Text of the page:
• House to Advance Multiple Appropriations Bills to Avoid Fall Shutdown

    House to Advance Multiple Appropriations Bills to Avoid Fall Shutdown0

    The House will vote on a nearly $1 trillion spending package next week as the first of several appropriations measures that Democrats want to pass to avert automatic spending cuts and a possible government shutdown this fall when a new fiscal year begins, CQ reported Wednesday. The bill, including a $733 billion defense topline, combines

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  • Prolonged Budget Stalemate Could Lead to DOD Spending Freeze

    Prolonged Budget Stalemate Could Lead to DOD Spending Freeze0

    The battle between the administration and House Democrats over fiscal year 2020 and 2021 spending is prompting concern it could eventually lead to a DOD budget freeze, according to a Defense News report. If there is no agreement by Oct.1, it could force a continuing resolution (CR) leaving the Pentagon at 2018 spending, or cause

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  • President Trump Dismisses Grand Spending Caps Deal

    President Trump Dismisses Grand Spending Caps Deal0

    President Donald Trump Thursday night dismissed the idea of a bipartisan two-year spending caps deal to avoid billions in mandatory defense and nondefense spending cuts, Politico.com reported. “House Democrats want to negotiate a $2 TRILLION spending increase but can’t even pass their own plan. We can’t afford it anyway, and it’s not happening!” Trump tweeted.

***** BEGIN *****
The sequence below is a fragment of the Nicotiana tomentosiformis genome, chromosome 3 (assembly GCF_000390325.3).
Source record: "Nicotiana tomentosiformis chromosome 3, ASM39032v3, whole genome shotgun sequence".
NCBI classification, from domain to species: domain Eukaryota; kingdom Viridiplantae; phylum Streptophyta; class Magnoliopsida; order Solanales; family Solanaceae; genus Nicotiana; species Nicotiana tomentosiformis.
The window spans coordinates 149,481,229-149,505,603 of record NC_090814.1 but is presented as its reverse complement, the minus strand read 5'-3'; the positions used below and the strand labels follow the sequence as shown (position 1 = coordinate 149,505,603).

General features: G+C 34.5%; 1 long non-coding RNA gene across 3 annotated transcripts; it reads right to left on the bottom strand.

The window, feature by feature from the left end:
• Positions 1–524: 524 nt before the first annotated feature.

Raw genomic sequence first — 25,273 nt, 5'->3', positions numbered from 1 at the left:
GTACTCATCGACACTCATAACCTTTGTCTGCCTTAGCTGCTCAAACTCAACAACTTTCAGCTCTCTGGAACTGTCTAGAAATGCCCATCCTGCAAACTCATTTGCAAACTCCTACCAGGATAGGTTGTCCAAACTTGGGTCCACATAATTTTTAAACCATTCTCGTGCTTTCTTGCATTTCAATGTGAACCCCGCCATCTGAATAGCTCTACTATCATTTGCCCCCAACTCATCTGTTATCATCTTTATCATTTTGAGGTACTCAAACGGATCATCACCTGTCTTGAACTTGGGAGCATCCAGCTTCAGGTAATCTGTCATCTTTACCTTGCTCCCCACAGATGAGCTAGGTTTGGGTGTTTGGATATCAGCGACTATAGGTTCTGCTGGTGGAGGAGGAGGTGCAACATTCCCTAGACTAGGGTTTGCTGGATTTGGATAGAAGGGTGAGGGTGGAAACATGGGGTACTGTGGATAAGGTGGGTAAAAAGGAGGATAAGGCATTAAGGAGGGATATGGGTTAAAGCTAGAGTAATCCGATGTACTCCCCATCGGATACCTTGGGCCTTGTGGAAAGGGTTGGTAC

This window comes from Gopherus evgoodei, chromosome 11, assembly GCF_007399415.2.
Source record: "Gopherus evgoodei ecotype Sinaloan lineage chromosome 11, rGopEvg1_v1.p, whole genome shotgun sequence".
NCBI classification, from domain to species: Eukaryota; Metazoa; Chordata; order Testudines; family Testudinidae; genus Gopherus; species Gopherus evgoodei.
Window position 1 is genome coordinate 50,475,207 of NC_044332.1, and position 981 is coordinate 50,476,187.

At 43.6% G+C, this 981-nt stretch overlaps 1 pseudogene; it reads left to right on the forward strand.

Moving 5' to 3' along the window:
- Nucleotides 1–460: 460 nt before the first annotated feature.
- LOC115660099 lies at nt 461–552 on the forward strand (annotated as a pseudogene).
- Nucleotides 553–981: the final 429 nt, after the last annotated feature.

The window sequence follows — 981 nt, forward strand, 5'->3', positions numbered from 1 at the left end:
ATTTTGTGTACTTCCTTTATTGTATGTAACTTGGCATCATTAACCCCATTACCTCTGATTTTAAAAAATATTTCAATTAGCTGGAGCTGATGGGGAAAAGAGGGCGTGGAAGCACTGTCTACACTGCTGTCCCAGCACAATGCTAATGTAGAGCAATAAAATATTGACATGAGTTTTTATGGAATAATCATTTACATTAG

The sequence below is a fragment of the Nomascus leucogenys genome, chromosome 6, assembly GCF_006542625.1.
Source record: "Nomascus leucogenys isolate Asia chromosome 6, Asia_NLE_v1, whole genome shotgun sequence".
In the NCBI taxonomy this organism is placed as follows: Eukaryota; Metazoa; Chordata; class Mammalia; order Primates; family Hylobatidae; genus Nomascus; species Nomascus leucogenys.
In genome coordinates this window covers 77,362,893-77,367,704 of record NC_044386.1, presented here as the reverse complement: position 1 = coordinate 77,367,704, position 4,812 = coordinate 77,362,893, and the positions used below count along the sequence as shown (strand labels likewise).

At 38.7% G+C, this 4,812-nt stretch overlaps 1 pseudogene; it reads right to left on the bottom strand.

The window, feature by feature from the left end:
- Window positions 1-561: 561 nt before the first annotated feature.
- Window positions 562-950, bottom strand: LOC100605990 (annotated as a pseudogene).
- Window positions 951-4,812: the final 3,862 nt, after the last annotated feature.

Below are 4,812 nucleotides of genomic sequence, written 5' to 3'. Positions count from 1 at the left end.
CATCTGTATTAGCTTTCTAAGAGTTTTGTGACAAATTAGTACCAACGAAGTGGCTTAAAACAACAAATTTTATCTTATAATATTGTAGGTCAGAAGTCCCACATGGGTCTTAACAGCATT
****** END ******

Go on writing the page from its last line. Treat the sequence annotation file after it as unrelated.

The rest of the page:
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  • New Climate Policies Needn’t Disrupt DOD’s Reliance on Renewables, Conger Says

    New Climate Policies Needn’t Disrupt DOD’s Reliance on Renewables, Conger Says0

    President Trump’s steps so far to back away from existing policies intended to address climate change have not upended the military services’ push to increasingly rely on renewable energy sources to power their installations. But the department’s former installations and energy chief says even if the new administration revisits DOD’s policies on sustainability, it should be careful not to limit efforts that can be justified for reasons beyond their environmental benefits. There is a clear business case for the military to develop new generation capacity on base using solar, wind or other renewable resources as they are generally financed by developers or utilities and can cut an installation’s electricity bill, John Conger, who led the Pentagon’s installations office from 2012 to 2015, told Defense Communities 360 …

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  • More Marines Would Be Optimal, Review Finds

    More Marines Would Be Optimal, Review Finds0

    A new force structure assessment has concluded that the Marine Corps ideally could grow by 8,000 troops, but the service still plans on operating with an end strength of 182,000 Marines. “The path we’re on is to go to 182,000 Marines,” Lt. Gen. Robert Walsh, commander of Marine Corps Combat Development Command, told Military.com. “That’s what we’re going to be funded for; that’s what we’re allowed to do by Congress. But in a perfect world … we came up with about 190,000; that is the optimized force,” Walsh said. The increase would help the service keep up with a high pace of operations, and the need to expand its cyber and technological capabilities …

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